Verstappen – Hamilton is war!!| Italian GP
F1 Italian GP 2021 – race analysis
Verstappen drinks too much “Red Bull”, flies over Hamilton
- 1 Verstappen drinks too much “Red Bull”, flies over Hamilton
- 2 Race results. F1 Italian GP 2021.
- 3 VERSTAPPEN GETS THREE-PLACE GRID PENALTY FOR HAMILTON COLLISION
- 4 HAMILTON: HALO SAVED MY LIFE IN VERSTAPPEN MONZA CRASH
- 5 Ricciardo wins at Monza in McLaren one-two finish
- 6 Max Verstappen maintains F1 lead after thrilling 2nd | Saudi Arabia GP
- 7 Saudi Arabian GP F1 2021: full race start time Jeddah GP
- 8 Hamilton and Mercedes have all the momentum in the title fight| Qatar GP
t’s happened again, and this time both Max Verstappen and Lewis Hamilton are out of a race as a result.
Whose fault was the Formula 1 title rivals’ Italian Grand Prix collision? Why is Hamilton and Verstappen’s championship battle proving so contentious?
THESE TWO NEED TO START RESPECTING EACH OTHER
If you are a boxer, you have got to take the hits but in motor racing you’ve got to give whoever you are racing with space. They can’t just disappear.
I actually couldn’t apportion blame for that collision as neither driver left the other space and both of them could have done. If so, they would still be racing.
This one is going to be down to the stewards but it is happening too often. So if any penalties are going to be handed out they need to be sufficient to make these two respect each other and allow the championship to be decided with points instead of incident and injury.
VERSTAPPEN MADE IT INEVITABLE – BUT IT WASN’T ALL HIS FAULT
Once Verstappen committed to the move on the outside contact felt inevitable. But that doesn’t mean it was his fault.
There’s a lot of similarity between that accident and the first-lap clash that forced Hamilton over the kerb at the second chicane.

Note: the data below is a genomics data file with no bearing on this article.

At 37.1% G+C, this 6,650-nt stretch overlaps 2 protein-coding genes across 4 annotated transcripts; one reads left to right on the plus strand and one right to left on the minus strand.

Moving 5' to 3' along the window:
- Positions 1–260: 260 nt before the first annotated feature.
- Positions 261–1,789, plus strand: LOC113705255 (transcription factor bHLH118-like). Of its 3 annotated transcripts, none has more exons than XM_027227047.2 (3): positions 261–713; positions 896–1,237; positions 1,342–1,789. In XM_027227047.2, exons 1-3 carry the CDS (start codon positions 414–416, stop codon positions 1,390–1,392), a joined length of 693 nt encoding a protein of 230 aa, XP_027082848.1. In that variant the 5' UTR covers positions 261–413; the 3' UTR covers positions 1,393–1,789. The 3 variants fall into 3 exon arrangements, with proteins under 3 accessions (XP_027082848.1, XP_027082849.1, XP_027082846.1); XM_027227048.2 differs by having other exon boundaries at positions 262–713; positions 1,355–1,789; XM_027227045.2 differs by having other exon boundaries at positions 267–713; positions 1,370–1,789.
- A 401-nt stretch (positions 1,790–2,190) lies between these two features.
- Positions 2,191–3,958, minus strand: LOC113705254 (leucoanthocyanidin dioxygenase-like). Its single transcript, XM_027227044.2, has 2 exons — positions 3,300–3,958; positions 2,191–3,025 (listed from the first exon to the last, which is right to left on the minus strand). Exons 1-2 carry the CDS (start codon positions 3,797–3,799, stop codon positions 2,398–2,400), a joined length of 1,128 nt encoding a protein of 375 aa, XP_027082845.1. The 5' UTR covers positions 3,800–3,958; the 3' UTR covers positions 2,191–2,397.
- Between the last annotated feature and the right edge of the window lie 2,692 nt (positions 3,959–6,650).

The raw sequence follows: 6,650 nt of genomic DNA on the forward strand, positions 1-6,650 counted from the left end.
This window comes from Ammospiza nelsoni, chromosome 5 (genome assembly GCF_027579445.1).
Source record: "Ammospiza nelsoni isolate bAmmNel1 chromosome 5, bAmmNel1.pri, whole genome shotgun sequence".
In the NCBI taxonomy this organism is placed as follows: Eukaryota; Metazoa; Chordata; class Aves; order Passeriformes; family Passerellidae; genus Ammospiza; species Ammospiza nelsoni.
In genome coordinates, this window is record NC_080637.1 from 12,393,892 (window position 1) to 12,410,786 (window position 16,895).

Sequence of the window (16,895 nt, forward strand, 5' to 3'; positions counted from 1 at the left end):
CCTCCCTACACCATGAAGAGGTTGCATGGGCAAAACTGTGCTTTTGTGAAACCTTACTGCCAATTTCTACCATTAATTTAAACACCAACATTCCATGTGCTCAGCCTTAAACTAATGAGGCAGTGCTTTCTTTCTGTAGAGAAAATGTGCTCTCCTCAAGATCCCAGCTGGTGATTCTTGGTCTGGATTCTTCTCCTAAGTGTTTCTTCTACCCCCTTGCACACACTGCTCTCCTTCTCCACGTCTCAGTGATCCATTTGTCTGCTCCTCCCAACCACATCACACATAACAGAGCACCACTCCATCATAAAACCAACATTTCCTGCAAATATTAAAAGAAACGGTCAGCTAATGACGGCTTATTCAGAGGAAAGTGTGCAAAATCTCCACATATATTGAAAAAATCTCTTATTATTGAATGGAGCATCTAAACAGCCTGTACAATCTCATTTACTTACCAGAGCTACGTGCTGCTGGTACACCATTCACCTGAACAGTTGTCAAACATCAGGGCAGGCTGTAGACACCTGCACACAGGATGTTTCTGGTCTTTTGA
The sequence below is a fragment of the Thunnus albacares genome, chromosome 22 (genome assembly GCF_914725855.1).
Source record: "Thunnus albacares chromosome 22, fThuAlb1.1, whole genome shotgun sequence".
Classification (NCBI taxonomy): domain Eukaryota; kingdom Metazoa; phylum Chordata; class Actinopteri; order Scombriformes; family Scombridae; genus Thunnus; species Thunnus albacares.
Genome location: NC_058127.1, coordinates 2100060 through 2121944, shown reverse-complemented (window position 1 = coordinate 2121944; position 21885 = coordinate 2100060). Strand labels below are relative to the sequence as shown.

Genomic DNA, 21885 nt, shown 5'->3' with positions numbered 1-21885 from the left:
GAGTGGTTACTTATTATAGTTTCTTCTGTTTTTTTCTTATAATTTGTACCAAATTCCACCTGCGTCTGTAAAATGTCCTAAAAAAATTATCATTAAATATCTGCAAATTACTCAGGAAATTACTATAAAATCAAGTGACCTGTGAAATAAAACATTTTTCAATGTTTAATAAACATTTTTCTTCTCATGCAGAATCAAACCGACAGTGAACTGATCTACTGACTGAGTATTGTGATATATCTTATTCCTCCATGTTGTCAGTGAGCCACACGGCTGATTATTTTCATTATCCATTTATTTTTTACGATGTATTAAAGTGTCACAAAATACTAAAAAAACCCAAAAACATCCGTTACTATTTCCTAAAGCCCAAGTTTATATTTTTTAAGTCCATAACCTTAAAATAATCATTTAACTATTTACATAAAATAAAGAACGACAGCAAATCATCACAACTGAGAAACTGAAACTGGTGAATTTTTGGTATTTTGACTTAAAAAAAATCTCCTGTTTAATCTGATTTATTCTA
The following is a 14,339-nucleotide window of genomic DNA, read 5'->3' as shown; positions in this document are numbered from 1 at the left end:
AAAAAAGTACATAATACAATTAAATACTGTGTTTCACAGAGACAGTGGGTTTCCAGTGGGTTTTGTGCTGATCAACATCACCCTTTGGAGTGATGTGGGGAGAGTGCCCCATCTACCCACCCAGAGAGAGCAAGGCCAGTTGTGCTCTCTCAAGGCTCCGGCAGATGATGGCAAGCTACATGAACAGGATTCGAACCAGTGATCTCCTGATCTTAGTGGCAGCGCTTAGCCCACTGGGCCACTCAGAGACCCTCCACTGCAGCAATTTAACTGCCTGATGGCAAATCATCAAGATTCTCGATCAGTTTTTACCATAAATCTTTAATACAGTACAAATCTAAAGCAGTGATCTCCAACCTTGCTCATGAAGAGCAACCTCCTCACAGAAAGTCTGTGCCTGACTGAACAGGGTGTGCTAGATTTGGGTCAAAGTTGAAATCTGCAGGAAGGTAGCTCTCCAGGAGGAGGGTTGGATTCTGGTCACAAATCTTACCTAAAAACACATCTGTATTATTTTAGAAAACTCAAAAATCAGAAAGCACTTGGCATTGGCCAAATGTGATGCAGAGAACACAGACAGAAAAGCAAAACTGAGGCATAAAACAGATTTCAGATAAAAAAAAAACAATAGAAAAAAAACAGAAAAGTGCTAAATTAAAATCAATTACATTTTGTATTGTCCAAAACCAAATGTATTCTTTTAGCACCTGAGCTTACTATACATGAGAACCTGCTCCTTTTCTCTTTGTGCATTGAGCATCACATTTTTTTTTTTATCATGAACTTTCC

Hamilton aborted the corner earlier on lap one, after a wheel bump with Verstappen through the first part. If he’d tried to hang on they’d have almost certainly collided.
The key difference with the second, race-ending collision is that Verstappen was able to hang on for longer around the outside. That put him inside Hamilton for the second part and far enough alongside to be given space.
Verstappen was on a collision course with the kerb if he wasn’t given more room. Hamilton clearly felt Verstappen had the car’s width he needed as Hamilton didn’t exactly point his car at the apex. Verstappen didn’t have the space but he also didn’t back out.
Unsurprisingly, the two cars met at the apex and hit each other. I expect this will be chalked up as a racing incident.
A CONSEQUENCE OF WHAT HAPPENED AT SILVERSTONE
My first instinct upon viewing the crash, probably even before the actual contact was made, was that Verstappen was doing his own version of Adelaide ’94 – a desperate attempt to make sure that there is no way your title rival gets out of their corner ahead of you, and if both of you don’t get out, so be it.
Upon review, that is clearly not the case, and I think Verstappen had enough of a right to the corner to avoid any kind of penalty going forward.
But I’d be surprised, even given Verstappen’s usual aggression, if this kind of thing would have happened in a pre-British GP world.
Verstappen and Red Bull were always bound to spend the rest of the season with a chip on their collective shoulder, feeling that a title battle swing was unjustly imposed upon them at Silverstone.
I’d wager a guess that at a certain point Verstappen knew keeping on with the move was likely to end in a crash, and simply accepted that risk in the split second before it came to fruition.
HAMILTON SHOULD’VE DONE MORE TO AVOID CRASH
Verstappen was far enough alongside far enough into the chicane that he was entitled to more space.
He attacked the first part of the chicane around the outside superbly. Hamilton would have assumed he could go deep enough on the brakes to deter Verstappen, but once the Red Bull had got itself into position, the gap between Hamilton and the white line on the inside of the left hander needed to be bigger.
Let’s all be thankful for the halo given where Verstappen’s rear wheel ended up.
But with how the wheel ‘sat’ almost inside the ring created above Hamilton’s head, forcing Hamilton to duck down inside his cockpit, questions will have to be asked if the halo can be redesigned to offer even better protection in a collision like that.
— Formula 1 (@F1) September 12, 2021
WHOEVER’S FAULT IT WAS, HAMILTON LOSES THE MOST